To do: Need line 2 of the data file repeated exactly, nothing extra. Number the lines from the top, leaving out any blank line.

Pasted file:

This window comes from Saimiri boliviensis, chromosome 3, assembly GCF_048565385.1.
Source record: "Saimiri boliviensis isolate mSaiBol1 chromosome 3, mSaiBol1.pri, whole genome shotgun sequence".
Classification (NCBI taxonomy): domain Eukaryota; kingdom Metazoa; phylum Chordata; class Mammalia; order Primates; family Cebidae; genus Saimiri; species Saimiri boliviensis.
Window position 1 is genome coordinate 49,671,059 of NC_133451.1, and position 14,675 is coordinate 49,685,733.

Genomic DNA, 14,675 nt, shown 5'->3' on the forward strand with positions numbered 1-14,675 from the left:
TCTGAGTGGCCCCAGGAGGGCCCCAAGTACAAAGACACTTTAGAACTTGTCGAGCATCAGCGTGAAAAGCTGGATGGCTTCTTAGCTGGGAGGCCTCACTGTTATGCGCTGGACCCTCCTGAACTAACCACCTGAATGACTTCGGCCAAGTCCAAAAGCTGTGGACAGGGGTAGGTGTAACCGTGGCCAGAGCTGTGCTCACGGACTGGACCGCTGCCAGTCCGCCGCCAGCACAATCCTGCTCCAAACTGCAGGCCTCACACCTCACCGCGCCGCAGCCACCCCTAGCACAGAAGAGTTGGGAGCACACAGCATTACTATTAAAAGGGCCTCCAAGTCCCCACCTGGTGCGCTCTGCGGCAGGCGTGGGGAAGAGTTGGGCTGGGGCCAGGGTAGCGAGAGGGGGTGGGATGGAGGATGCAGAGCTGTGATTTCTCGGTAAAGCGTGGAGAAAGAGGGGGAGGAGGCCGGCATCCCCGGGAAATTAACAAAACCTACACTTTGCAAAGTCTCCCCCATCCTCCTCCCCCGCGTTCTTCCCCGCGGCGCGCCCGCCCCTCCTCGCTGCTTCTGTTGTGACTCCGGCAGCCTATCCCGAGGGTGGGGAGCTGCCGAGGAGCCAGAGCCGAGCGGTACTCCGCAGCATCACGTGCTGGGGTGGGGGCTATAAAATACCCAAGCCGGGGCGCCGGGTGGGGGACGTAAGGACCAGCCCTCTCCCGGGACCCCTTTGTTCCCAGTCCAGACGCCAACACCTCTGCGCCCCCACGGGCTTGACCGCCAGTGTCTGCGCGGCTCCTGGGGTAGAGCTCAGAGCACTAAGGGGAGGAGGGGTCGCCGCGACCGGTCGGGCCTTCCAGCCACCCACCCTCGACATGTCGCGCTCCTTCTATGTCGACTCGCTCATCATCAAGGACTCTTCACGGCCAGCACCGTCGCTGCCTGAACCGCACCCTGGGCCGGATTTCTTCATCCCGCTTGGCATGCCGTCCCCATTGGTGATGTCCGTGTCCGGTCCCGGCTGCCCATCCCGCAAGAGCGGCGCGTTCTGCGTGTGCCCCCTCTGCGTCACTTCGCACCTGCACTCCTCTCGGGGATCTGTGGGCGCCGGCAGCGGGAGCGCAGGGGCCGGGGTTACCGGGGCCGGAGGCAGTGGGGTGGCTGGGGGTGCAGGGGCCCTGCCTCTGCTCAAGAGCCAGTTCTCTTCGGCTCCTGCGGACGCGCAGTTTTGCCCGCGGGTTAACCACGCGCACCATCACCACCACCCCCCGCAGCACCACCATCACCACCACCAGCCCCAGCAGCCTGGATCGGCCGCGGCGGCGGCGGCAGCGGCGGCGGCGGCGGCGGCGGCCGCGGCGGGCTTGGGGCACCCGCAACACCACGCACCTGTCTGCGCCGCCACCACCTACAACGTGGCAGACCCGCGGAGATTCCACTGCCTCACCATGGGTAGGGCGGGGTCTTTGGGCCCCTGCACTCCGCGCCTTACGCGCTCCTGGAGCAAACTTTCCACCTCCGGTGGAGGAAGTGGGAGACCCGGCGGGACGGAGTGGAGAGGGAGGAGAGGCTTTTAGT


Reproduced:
Source record: "Saimiri boliviensis isolate mSaiBol1 chromosome 3, mSaiBol1.pri, whole genome shotgun sequence".